Qualifications within the British Photographic Industry have always been a
contentious topic, and I guess they always will be. Plagued by such questions as "How can
you judge an Art form?" or "What exactly are the rules?", the system can never be perfect. And yet, we try to apply simplistic criteria at the base levels that are designed to accredit an acceptable degree of competence upon which the general public
can rely when engaging the services of a "Qualified" photographer.
All organisations that represent working photographers in the UK have virtually identical structures in their qualifications systems so this outline should prove useful.
As the term suggests, these are people within organisations who as yet have not submitted their work for appraisal and accreditation. Everybody has to start somewhere no matter what dizzy heights he or she may achieve later in his or her careers. This group contains many skilful photographers and should not be dismissed out of hand simply because they have not got around to preparing a qualifications submission. We at the SWPP are keen to encourage all our members to take the first steps on the qualifications ladder but we cannot force them to do so.
The general public tend to regard this, our lowest level of qualification as a "Licensed" photographer and in many ways this is not an unreasonable analogy. As far as the SWPP are concerned, we draw our judges for all levels of qualification from amongst the most skilful practitioners in the World. They are trained to look at this level for a consistent standard of imaging that a client could reasonably not take issue with. If you like, a base level of professional competence or in the terminology of Trading Standards departments, "items of merchantable quality". Of course we also look at aesthetics and imagination but at this level they are not crucial factors.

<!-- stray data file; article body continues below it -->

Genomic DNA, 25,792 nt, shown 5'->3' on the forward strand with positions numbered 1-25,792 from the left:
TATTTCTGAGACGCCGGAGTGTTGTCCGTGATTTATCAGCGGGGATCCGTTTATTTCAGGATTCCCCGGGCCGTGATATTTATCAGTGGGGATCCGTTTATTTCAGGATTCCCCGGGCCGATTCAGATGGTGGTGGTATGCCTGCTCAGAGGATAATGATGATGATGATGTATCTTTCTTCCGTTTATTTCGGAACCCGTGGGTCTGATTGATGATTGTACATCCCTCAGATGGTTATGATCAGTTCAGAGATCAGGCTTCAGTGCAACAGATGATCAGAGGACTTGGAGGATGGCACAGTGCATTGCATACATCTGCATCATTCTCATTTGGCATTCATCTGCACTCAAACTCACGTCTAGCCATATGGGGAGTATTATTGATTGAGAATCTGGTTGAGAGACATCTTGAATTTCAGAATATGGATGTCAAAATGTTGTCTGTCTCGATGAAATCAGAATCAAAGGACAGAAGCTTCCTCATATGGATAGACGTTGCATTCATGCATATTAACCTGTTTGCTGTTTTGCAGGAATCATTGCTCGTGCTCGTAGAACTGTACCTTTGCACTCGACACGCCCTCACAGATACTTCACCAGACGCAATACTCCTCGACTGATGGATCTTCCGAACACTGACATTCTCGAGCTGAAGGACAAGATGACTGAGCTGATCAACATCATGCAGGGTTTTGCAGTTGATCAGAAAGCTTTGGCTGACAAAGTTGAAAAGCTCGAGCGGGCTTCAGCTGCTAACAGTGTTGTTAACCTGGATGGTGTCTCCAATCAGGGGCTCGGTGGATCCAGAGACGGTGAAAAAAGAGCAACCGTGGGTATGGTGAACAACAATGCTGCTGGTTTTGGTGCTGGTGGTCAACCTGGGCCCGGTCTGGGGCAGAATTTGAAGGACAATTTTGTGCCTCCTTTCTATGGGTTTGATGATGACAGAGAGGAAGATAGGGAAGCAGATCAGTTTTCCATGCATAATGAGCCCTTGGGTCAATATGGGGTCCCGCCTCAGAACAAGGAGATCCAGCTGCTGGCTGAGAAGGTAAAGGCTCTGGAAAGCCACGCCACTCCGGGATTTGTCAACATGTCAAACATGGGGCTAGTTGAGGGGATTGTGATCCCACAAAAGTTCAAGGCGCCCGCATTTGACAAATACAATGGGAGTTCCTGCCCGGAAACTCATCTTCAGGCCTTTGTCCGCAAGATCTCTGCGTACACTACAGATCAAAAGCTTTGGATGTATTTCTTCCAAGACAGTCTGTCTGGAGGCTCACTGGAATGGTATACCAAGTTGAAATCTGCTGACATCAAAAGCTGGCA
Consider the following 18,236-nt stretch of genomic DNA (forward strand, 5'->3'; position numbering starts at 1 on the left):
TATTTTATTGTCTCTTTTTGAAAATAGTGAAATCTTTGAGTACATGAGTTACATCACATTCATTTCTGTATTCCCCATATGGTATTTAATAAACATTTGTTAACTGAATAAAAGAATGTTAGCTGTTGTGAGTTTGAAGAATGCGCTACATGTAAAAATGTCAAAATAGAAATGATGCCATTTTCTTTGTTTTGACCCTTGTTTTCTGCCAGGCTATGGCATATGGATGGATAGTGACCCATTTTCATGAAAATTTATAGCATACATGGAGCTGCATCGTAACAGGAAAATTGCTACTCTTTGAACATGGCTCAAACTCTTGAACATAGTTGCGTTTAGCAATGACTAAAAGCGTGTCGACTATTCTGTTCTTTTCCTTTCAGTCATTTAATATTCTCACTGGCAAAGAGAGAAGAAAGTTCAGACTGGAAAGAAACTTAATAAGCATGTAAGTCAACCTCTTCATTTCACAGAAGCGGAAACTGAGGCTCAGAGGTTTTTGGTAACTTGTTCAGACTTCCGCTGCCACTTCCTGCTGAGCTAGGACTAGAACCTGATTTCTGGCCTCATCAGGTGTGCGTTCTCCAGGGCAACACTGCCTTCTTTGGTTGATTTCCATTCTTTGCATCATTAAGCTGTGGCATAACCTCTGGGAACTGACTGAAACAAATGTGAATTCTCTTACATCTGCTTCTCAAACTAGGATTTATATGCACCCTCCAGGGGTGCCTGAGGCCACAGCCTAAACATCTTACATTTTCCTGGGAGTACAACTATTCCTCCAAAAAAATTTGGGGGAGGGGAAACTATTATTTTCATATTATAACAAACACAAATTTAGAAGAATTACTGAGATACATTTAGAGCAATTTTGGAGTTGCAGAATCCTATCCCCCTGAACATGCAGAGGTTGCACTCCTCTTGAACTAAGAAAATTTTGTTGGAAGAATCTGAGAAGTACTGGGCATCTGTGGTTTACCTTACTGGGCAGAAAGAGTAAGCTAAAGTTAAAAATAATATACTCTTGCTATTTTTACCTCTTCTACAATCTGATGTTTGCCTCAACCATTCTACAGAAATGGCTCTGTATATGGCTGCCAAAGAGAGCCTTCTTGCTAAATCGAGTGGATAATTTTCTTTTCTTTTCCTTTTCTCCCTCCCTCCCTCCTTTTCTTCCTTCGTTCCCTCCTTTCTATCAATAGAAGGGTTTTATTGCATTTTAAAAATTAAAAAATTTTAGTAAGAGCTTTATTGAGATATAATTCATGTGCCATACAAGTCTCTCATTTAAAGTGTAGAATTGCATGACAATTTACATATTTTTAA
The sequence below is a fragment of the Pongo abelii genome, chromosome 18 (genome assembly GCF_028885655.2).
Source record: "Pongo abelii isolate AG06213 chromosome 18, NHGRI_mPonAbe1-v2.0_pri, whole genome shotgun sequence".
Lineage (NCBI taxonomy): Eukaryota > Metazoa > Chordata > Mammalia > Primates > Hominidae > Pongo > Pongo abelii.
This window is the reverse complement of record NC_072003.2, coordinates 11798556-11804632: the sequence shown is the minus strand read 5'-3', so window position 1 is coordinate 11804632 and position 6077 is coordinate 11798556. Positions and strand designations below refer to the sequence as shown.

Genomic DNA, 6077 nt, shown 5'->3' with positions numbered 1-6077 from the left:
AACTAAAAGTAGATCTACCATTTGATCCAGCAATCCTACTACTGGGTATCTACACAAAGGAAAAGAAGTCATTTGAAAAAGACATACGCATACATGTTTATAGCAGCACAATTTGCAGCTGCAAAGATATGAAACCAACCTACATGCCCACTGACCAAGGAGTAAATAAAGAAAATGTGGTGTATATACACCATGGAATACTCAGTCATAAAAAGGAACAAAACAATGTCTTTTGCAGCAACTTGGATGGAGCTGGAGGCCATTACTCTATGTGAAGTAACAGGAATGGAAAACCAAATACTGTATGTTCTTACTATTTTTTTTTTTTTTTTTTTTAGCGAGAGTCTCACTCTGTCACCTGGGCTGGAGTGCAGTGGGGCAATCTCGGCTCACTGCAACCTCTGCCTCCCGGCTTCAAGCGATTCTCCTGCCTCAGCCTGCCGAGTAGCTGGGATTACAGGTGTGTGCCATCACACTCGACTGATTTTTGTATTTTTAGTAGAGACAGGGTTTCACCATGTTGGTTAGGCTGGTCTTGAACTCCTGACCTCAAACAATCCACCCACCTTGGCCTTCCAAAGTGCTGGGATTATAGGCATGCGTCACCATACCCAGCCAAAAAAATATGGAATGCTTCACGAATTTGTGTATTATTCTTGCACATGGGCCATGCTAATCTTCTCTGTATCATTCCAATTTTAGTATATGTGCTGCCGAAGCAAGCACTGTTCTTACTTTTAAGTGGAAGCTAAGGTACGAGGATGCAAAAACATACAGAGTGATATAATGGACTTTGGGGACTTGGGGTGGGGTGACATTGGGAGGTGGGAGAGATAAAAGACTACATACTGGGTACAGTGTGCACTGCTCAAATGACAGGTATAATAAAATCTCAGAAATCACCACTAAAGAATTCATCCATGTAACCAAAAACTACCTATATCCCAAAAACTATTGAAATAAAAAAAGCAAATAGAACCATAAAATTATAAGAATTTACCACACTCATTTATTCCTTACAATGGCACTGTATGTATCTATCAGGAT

At this standard, we are viewing images that not only display a high degree of technical ability, but also portray imagination and creativity in execution and presentation. These are important factors that often go hand in hand with higher prices as this qualification is held by the top 10% of practitioners, who coincidentally are often impressive image makers and astute businessmen.
Our ultimate accolade and is held by the top 1% of the memberships of most of the UK's representative bodies. These select few have achieved the highest professional
standards in imaging, creativity, presentation and behaviour. As with the judging criteria for "Associateship", never bestowed lightly but only after constant submission
of work to their mentors, rigorous examinations and many years in professional practice.
So, to our members, we encourage you to achieve qualifications that benchmark you and your work within the photographic industry.
And to the general public, we can confidently say that the SWPP continually strives to raise the standards of imaging available to consumers through the provision of some of the world's best education and training programmes for professional photographers.
Taking the Credit for you work
Qualification Submission Form
Photo Quote: What I feel is that the picture-taking process, anyway a greater part of it, is an intuitive thing. You can't go out and logically plan a picture, but when you come back, reason then takes over and verifies or rejects whatever you've done. So that's why I say that reason and intuition are not in conflict--they strengthen each other. - Wynn Bullock